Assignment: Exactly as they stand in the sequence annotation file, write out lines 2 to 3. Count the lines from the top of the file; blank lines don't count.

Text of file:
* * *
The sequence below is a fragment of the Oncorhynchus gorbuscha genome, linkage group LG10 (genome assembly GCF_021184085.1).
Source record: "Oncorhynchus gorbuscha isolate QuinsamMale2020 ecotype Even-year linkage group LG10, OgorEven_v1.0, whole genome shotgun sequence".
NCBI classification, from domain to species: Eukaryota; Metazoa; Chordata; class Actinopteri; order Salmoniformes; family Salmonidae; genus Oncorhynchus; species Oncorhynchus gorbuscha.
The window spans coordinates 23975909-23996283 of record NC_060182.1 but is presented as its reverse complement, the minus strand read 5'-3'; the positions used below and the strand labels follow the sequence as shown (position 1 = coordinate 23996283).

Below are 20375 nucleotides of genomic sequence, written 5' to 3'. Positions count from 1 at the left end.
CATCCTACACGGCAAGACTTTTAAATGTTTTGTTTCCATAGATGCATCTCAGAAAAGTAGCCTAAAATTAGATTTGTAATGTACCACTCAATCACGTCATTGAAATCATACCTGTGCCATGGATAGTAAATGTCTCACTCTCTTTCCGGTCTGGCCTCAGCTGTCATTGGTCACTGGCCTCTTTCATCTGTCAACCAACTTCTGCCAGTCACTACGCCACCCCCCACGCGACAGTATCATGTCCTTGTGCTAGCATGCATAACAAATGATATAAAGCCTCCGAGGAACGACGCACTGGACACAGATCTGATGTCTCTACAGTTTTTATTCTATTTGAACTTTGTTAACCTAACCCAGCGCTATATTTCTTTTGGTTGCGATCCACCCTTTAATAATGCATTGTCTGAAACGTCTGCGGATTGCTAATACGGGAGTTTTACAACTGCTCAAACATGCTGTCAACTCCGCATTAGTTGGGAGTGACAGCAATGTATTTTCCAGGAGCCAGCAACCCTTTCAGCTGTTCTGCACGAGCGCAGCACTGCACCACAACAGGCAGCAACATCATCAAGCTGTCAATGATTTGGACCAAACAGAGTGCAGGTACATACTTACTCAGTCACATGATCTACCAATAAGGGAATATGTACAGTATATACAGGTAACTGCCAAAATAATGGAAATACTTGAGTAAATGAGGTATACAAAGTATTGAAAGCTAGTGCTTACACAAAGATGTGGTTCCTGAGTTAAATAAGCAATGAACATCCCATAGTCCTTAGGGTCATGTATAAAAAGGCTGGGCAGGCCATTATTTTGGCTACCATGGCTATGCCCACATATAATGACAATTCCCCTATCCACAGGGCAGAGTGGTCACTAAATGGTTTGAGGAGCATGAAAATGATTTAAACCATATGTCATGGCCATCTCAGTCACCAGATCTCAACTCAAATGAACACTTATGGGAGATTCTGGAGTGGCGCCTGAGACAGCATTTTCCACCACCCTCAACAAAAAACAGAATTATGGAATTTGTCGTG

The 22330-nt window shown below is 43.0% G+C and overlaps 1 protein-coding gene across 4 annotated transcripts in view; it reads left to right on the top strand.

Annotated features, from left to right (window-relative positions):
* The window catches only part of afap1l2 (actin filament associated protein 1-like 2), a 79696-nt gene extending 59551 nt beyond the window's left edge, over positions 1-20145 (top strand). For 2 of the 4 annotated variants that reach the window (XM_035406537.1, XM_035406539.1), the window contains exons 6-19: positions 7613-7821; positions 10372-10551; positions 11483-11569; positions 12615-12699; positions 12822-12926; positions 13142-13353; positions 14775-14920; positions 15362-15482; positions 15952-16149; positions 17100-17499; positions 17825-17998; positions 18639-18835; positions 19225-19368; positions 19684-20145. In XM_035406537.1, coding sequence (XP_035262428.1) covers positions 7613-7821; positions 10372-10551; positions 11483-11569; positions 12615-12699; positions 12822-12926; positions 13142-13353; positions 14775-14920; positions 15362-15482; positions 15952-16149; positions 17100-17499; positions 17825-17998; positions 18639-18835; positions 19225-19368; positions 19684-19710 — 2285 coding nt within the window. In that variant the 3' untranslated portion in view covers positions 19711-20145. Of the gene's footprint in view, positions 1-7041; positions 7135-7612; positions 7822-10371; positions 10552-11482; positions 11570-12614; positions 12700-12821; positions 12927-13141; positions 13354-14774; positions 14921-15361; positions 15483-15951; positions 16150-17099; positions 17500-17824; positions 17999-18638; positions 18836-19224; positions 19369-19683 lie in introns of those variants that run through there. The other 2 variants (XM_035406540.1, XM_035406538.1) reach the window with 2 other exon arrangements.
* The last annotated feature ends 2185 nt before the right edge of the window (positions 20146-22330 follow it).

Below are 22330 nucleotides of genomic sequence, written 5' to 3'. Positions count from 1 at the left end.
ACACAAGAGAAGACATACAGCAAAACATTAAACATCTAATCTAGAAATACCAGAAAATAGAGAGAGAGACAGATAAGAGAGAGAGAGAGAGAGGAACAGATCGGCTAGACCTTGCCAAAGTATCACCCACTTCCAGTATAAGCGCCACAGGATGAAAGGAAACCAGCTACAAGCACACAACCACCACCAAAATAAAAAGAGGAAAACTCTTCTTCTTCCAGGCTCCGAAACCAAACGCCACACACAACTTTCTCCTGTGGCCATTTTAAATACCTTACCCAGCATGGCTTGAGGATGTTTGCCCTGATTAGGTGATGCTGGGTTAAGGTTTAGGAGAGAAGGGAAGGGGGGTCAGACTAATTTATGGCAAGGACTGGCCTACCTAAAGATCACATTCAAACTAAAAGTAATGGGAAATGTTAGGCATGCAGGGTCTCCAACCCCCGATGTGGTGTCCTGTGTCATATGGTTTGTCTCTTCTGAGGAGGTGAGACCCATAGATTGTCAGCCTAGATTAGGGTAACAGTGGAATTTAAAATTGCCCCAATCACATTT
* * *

Source record: "Oncorhynchus gorbuscha isolate QuinsamMale2020 ecotype Even-year linkage group LG10, OgorEven_v1.0, whole genome shotgun sequence".
NCBI classification, from domain to species: Eukaryota; Metazoa; Chordata; class Actinopteri; order Salmoniformes; family Salmonidae; genus Oncorhynchus; species Oncorhynchus gorbuscha.